Taking its name from the corvette, a small, maneuverable fighting frigate (the credit for the naming goes to Myron Scott), the first Corvettes were virtually hand built in Flint, Michigan in Chevrolet's Customer Delivery Center, now an academic building at Kettering University.
- First generation (C1; 1953–1962)
- Second generation (C2; 1963–1967)
- Third generation (C3; 1968–1982)
- Fourth generation (C4; 1984–1996)
- Fifth generation (C5; 1997–2004)
- Sixth generation (C6; 2005–2013)
- Seventh generation (C7; 2014–present)
1953: Chevrolet reveals the Corvette dream car on January 17, 1953, at New York’s Waldorf Astoria hotel, as part of the kickoff to that year’s GM Motorama. Named after small, highly maneuverable naval escort ship, the show car is also known as the EX-122.
On June 30 of the same year, the first production 1953 Corvette rolls off the assembly line in Flint, Michigan. Production is capped at 300 units, all in the now iconic Polo White/Sportsman Red exterior/interior color scheme and powered by the 150-hp, three-carb “Blue Flame” inline-six and a two-speed Powerglide transmission. The only options are a heater and an AM radio.
1963: Restyled along lines laid down by design boss Bill Mitchell’s 1959 race car and re-engineered to be the first Corvette that Duntov wouldn’t be ashamed to drive in Europe, the Sting Ray arrives for ’63 with hidden headlamps the famed “split-window” fastback that lasts for only one model year. It is smaller, has an independent rear suspension with a single transverse leaf spring, and offers electronic ignition. The Z06 Special Performance Equipment option is introduced on the 1963 Sting Ray (199 built), and the Corvette Grand Sport program builds five lightweight, race-ready cars, all sold to racing privateers.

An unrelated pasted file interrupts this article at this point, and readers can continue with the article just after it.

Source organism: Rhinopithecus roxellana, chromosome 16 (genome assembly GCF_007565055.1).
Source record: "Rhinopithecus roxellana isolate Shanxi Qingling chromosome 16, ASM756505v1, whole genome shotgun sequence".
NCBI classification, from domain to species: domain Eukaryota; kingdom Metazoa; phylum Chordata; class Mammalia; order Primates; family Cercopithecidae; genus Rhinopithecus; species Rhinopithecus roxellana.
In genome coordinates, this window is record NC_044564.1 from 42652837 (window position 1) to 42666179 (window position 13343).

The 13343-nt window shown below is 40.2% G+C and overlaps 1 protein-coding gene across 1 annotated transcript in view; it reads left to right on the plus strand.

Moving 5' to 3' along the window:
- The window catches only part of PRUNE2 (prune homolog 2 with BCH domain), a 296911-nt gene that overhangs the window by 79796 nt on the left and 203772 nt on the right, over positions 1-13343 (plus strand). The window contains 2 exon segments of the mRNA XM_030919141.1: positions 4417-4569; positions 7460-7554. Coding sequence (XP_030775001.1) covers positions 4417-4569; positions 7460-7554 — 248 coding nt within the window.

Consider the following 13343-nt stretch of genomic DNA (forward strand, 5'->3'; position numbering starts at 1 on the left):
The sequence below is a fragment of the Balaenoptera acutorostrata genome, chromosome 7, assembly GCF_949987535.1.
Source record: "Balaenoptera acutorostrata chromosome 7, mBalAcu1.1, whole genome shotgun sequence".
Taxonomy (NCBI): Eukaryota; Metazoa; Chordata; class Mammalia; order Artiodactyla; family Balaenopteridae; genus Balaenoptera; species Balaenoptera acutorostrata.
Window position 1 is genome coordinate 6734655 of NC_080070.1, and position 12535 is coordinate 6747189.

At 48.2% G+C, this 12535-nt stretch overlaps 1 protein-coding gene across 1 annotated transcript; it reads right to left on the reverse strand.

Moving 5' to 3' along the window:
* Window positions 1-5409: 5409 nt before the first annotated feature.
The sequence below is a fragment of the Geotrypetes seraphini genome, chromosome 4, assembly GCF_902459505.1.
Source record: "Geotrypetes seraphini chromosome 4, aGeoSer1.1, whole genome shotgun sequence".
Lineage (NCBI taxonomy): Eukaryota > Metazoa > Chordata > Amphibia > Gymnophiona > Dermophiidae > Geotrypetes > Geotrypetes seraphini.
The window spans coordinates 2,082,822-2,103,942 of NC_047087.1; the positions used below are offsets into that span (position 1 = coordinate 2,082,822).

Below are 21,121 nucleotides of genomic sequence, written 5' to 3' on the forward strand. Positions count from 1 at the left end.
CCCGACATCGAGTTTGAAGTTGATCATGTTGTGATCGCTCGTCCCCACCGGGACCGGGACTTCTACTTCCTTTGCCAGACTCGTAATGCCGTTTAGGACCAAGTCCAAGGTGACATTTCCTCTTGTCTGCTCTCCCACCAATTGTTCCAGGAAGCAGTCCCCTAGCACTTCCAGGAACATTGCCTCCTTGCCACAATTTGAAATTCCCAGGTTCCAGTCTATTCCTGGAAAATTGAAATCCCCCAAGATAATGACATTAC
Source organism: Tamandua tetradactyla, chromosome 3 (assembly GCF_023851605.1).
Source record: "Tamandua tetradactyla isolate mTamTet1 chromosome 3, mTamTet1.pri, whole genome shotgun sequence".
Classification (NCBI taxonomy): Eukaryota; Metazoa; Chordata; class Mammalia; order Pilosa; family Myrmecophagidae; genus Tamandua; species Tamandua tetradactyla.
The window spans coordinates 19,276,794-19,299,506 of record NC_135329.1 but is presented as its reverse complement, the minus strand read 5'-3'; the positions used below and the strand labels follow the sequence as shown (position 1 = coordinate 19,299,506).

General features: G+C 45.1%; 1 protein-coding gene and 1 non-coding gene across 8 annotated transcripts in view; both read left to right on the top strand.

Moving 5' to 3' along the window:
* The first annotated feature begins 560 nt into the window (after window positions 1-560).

1968: Sculpted to resemble the Mako Shark II show car of 1965 and offering a 435-hp, 427-cubic-inch (7.0-liter) engine, the third-generation Corvette starts a 14-year run on what is essentially a carry-over chassis. The ’68 debut ushers in that ’70s sun-seeker’s savior, the T-top, although full convertibles are still on the menu. The battery is moved to a compartment behind the seats, and the ignition switch makes its last appearance on the dash until 1997.
1984: Chief engineer Dave McLellan finally starts fresh with a new and smaller-perimeter frame, forged aluminum control arms, power rack-and-pinion steering, and a slippery exterior. The Stingray name goes into hibernation, where it slumbers next to—initially at least—powerful engine options. Introduced in March 1983, the C4 features 205 horsepower, 290 lb-ft of torque, a one-piece removable roof panel, and digital instruments. Drag coefficient clocks in at a claimed 0.34, 24-percent more efficient than that of its predecessor.
1997: Dave Hill makes his mark as the new chief engineer, sweating details to deliver a refined sports car. The 345-hp, LS1 V-8 engine features an aluminum block. A new backbone frame, a rear transaxle, and a small-block moved behind the front suspension add nimble handling to the Corvette’s long-standing virtues of high performance and affordable price. Our Csaba Csere writes, “Purists have tended to dismiss [its] value by reciting the litany of quality and refinement shortcomings that accompanied it. With the C5, that list is suddenly very short indeed.”